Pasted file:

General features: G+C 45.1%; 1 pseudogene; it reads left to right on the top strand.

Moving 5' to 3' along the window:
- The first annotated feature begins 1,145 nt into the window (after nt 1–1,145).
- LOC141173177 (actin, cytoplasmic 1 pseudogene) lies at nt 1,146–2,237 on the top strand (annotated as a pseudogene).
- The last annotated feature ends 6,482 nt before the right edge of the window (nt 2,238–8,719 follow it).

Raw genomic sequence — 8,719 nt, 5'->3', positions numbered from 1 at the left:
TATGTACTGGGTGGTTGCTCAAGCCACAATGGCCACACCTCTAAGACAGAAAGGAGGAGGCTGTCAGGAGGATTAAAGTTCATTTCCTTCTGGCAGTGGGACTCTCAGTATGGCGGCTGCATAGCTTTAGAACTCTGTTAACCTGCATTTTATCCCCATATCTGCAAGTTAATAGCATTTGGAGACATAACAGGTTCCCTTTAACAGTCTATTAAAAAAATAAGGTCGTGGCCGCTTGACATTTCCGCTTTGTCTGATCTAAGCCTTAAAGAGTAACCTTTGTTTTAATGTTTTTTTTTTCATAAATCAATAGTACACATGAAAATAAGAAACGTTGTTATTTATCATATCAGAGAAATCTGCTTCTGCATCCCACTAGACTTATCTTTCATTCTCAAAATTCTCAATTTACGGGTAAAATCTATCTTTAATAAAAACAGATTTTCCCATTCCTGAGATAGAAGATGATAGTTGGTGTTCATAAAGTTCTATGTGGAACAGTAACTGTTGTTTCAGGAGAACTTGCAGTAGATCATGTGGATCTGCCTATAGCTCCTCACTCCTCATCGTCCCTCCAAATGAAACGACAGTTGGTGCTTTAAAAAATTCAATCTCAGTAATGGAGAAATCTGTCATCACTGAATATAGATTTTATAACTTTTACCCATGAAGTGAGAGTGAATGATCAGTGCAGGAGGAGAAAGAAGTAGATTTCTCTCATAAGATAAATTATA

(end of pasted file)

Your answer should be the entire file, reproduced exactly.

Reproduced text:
General features: G+C 45.1%; 1 pseudogene; it reads left to right on the top strand.

Moving 5' to 3' along the window:
- The first annotated feature begins 1,145 nt into the window (after nt 1–1,145).
- LOC141173177 (actin, cytoplasmic 1 pseudogene) lies at nt 1,146–2,237 on the top strand (annotated as a pseudogene).
- The last annotated feature ends 6,482 nt before the right edge of the window (nt 2,238–8,719 follow it).

Raw genomic sequence — 8,719 nt, 5'->3', positions numbered from 1 at the left:
TATGTACTGGGTGGTTGCTCAAGCCACAATGGCCACACCTCTAAGACAGAAAGGAGGAGGCTGTCAGGAGGATTAAAGTTCATTTCCTTCTGGCAGTGGGACTCTCAGTATGGCGGCTGCATAGCTTTAGAACTCTGTTAACCTGCATTTTATCCCCATATCTGCAAGTTAATAGCATTTGGAGACATAACAGGTTCCCTTTAACAGTCTATTAAAAAAATAAGGTCGTGGCCGCTTGACATTTCCGCTTTGTCTGATCTAAGCCTTAAAGAGTAACCTTTGTTTTAATGTTTTTTTTTTCATAAATCAATAGTACACATGAAAATAAGAAACGTTGTTATTTATCATATCAGAGAAATCTGCTTCTGCATCCCACTAGACTTATCTTTCATTCTCAAAATTCTCAATTTACGGGTAAAATCTATCTTTAATAAAAACAGATTTTCCCATTCCTGAGATAGAAGATGATAGTTGGTGTTCATAAAGTTCTATGTGGAACAGTAACTGTTGTTTCAGGAGAACTTGCAGTAGATCATGTGGATCTGCCTATAGCTCCTCACTCCTCATCGTCCCTCCAAATGAAACGACAGTTGGTGCTTTAAAAAATTCAATCTCAGTAATGGAGAAATCTGTCATCACTGAATATAGATTTTATAACTTTTACCCATGAAGTGAGAGTGAATGATCAGTGCAGGAGGAGAAAGAAGTAGATTTCTCTCATAAGATAAATTATA